MN Poetry: Ed Bok Lee’s “If in America”

Sometimes a poem stops you in your tracks. Today I had that experience while reading Ed Bok Lee’s new collection Whorled.

Lee was raised in South Korea, North Dakota and Minnesota. He’s been everything from a bartender to a phys ed instructor, to a journalist and a translator. Lee’s first book Real Karaoke People was the winner of an Asian American Literary Award and the PEN Open Book Award.

Usually I only post poems here that are relatively short, and have no profanity in them. Lee’s poem “If in America” made me break both those rules.

If in America

Hmong Hunter Charged With 6 Murders

Is Said to Be a Shaman–New York Times

If a tree falls in a forest,

does it make a sound?

If a rifle fires a shot in the woods,

whose body first hits the ground?

If a group of angry hunters

surrounds, curses at, and accosts you

for wandering onto their land

If you apologize for being lost,

inform you saw no posted signs, swallow

their chinks this and gooks taking over that;

are walking away over mud and fallen leaves when a loud

crack far behind you kicks up black earth

If your father was conscripted to fight

on the side of the United States

for the CIA during the war in Vietnam

If he, your mother, you–the oldest son–

and all your younger siblings were later abandoned

in the hills of Laos as targets for genocide by the Viet Cong

If after five years in a Thai refugee camp,

you come to this land as a teen, a casualty

of history and time, then receive three years

of training to become a sharpshooter

in the u.s. military

If you spent your adolescence watching blacks,

Asians, Latinos, and whites watching one

another watch each other for weakness and flaws

If, after this first blast, you wheel

around in a bright orange vest; glimpse

in that split second an angry, possibly

inebriated man lowering or resighting his rifle

If, in that icy moment, you recall

the Native friend you used to collect cans with;

once watched his three-hundred-pound father

unload himself from a Chevy Impala and chase

the boy down University with a ball-peen hammer

If, of your own children, your quietest

son lately lacks the wherewithal at school

to defend himself; and your oldest daughter

has always been for some inexplicable reason

ashamed of you

If hunting for you is not just a sport;

never a time to drink beers

with friends in a cabin, but rather

is a factor in considering your family’s winter protein consumption

If you believe in God, but not the good in everyone

If you hate to think about this s***, because

why the f*** is it always on you

to preprove your loyalty and innocence?

If–frightened for your life and

the livelihood of your immediate and extended

family–in that split second, you reel

and train your own gun back at the far face

of that vapory barrel now aiming at your own

If, yes, you are sometimes angry and so look forward

to escaping your truck driver’s life on certain

designated dates, on certain designated

lands, not always clearly demarcated, but always clearly stolen

from the ancestors of fat drunk red men

so confused they chase their own firey songs

in the form of their sons

Stolen from generations of skewed black backs,

hunched your whole life on street corners laughing

and picking their bones

Stolen from the paychecks of your brown coworker

social security ghosts

Stolen like your own people

from mountains in one land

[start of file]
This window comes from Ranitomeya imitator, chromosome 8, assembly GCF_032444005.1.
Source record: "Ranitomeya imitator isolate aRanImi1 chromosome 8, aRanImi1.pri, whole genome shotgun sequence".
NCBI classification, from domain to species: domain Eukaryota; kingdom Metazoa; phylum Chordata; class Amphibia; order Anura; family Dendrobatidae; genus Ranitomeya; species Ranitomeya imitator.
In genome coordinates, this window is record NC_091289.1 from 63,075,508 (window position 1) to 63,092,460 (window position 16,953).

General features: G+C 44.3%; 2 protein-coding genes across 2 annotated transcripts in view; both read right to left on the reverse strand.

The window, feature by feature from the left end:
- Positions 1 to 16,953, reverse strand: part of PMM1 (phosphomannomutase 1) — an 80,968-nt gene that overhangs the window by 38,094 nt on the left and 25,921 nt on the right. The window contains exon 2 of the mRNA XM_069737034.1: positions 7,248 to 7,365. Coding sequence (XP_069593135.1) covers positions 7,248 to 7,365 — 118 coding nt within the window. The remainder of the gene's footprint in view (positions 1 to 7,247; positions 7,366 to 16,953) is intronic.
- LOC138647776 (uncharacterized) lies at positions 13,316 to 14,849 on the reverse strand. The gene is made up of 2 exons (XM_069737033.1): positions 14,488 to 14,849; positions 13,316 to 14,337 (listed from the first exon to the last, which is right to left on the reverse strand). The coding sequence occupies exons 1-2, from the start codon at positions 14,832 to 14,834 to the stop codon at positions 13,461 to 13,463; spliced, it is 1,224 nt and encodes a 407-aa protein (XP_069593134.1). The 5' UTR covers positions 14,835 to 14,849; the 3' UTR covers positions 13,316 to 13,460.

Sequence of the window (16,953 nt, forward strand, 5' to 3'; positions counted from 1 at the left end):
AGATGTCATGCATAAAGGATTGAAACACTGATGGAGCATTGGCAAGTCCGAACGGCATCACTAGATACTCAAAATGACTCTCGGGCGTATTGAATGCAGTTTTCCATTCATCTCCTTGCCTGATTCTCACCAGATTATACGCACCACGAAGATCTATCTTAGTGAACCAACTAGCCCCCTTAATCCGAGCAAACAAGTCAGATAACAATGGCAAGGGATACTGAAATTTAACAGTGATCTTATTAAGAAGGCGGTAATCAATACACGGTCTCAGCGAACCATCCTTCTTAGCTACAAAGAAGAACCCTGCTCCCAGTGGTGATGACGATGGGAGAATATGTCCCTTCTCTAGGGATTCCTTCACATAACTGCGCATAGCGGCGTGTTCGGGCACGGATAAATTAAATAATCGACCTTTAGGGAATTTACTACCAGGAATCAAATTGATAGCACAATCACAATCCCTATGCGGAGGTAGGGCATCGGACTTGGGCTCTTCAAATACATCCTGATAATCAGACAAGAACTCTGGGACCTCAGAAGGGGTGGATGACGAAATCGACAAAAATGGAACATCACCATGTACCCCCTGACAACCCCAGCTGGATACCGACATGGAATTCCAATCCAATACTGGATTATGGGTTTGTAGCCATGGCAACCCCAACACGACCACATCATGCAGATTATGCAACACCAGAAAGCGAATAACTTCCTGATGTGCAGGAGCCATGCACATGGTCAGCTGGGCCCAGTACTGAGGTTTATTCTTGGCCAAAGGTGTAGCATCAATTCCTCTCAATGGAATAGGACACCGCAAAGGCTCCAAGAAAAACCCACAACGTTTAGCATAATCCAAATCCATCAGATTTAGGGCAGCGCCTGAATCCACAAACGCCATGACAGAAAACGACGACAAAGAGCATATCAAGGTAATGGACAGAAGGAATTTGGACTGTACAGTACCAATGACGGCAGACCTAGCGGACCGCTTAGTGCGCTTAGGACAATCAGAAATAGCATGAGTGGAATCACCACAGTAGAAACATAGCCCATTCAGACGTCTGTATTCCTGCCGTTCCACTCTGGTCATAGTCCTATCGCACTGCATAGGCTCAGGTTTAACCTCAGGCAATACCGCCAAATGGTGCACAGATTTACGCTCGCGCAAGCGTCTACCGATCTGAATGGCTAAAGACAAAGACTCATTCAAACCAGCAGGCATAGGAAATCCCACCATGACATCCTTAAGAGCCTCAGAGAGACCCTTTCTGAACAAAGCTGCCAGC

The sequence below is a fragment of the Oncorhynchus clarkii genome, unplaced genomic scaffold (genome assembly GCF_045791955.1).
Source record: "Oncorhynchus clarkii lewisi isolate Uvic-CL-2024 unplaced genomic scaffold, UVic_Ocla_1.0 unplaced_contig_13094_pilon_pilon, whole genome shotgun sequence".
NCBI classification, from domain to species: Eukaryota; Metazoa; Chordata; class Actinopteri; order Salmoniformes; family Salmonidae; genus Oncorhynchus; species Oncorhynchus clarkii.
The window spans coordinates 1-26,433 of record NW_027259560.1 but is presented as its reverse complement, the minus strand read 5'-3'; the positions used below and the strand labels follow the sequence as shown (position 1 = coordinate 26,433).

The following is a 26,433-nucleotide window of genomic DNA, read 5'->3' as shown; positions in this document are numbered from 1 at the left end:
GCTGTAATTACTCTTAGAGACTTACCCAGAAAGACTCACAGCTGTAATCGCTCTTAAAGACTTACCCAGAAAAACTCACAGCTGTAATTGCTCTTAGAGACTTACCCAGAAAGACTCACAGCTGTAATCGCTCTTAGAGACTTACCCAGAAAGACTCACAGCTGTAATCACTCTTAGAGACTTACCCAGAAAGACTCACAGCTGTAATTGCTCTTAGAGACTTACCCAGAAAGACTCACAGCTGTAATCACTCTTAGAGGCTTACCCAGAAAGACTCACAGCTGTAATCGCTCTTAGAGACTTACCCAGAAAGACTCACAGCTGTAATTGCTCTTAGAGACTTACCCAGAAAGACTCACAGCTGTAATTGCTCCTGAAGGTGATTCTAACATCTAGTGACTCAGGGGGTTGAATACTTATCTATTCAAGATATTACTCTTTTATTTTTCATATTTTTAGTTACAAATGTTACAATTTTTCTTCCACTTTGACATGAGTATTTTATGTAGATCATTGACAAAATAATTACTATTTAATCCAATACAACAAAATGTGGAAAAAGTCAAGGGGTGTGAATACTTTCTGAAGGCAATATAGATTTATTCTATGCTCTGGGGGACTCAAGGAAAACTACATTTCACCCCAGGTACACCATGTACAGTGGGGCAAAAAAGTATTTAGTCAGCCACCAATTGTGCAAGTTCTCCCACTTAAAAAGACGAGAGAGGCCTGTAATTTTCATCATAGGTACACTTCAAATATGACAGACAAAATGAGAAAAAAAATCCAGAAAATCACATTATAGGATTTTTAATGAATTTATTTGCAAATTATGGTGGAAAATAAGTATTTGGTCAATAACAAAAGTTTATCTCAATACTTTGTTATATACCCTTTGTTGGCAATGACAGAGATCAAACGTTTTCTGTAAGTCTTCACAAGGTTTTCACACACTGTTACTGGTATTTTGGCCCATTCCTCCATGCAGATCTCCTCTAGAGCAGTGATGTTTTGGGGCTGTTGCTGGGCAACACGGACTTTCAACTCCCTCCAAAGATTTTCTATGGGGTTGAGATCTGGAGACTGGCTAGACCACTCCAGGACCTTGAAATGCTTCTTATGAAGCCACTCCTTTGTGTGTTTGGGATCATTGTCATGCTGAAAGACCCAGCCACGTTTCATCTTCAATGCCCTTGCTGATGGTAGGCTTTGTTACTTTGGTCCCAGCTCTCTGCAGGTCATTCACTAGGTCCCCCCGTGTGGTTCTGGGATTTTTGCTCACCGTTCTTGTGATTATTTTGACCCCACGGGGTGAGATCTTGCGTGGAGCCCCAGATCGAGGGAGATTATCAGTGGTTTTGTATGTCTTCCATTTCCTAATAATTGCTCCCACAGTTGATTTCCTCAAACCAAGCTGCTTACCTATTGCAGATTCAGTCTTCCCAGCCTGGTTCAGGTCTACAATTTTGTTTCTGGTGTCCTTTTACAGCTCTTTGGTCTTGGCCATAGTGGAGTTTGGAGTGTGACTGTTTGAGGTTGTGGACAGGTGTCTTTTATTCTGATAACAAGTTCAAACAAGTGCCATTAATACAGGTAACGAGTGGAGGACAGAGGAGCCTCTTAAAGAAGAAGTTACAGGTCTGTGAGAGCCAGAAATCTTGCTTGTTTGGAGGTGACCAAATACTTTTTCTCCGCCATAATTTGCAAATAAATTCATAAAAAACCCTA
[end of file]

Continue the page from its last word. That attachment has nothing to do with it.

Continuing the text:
only to be resettled and resented here

in projects and tenements

If you barely finished high school, but you know

from all you’ve ever seen of this system

Might Makes Right,

and excuses, treaties, and cover-ups

appear the only true code inscribed on most white men’s souls

If, after such slurs, pushes, and threats in these woods

it is now also on you to assess

if that far rifle still locked on your face

just issued a mistake, a warning

shot, or murderous attempt–

and the answer is:

your military muscle fibers


If you then spot three four five six seven? other

hunters now scattering for their ATVs

and, of course–if a gook,

don’t be a dumb one–

scattering now also for their weapons

If you are alone in this land,

on foot, in miles of coming snow, wind, and branches

and don’t even know

in which direction you’d run

If from birth you’ve seen

what men with guns, knives,

and bombs are capable of doing

for reasons you never wanted to understand

If in this very same county’s court of all-white

witnesses, counsel, judge, and jurors

it will forever be your word against theirs

because there was no forensic testimony

over who shot first

If, yes, sometimes you can hear voices,

not because you’re insane, but

in your culture

you are a shaman, a spiritual healer,

though in this very different land

of goods and fears, your only true worth

seems to be as a delivery man and soldier

If, upon that first fateful exchange in these woods,

your instinct, pushing pin to

balloon, were to tell you it’s now

either you and your fatherless family of fourteen,

or all of them

Would you set your rifle down;

hope the right, the decent,

the fair thing on this buried American soil

will happen?

Or would you stay low,

one knee cold, and do

precisely as your whole life

and history have trained?

And if you did,

would anyone even care

what really happened

that afternoon

eight bodies plummeted

to earth like deer?

– “If in America” by Ed Bok Lee, from his collection of poetry Whorled, published by Coffee House Press. Reprinted here with the permission of the publisher.

FYI, Coffee House Press is celebrating the release of both Whorled and Bao Phi’s collection Sông I Sing on September 24 at the Minneapolis Central Library. That day happens to mark “100 Poets for Change,” an international celebration of poetry to promote serious social, environmental, and political change.